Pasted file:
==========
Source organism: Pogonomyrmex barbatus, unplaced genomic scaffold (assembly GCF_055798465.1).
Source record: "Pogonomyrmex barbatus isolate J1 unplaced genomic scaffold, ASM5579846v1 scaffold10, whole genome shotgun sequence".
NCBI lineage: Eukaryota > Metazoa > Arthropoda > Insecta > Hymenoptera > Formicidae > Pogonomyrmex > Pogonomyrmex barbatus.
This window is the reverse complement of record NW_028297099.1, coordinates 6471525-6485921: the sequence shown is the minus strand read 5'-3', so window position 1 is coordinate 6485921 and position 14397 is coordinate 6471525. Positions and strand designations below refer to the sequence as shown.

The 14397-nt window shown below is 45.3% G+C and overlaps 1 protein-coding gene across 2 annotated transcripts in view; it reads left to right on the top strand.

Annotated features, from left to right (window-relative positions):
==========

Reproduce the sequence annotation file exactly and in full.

Source organism: Pogonomyrmex barbatus, unplaced genomic scaffold (assembly GCF_055798465.1).
Source record: "Pogonomyrmex barbatus isolate J1 unplaced genomic scaffold, ASM5579846v1 scaffold10, whole genome shotgun sequence".
NCBI lineage: Eukaryota > Metazoa > Arthropoda > Insecta > Hymenoptera > Formicidae > Pogonomyrmex > Pogonomyrmex barbatus.
This window is the reverse complement of record NW_028297099.1, coordinates 6471525-6485921: the sequence shown is the minus strand read 5'-3', so window position 1 is coordinate 6485921 and position 14397 is coordinate 6471525. Positions and strand designations below refer to the sequence as shown.

The 14397-nt window shown below is 45.3% G+C and overlaps 1 protein-coding gene across 2 annotated transcripts in view; it reads left to right on the top strand.

Annotated features, from left to right (window-relative positions):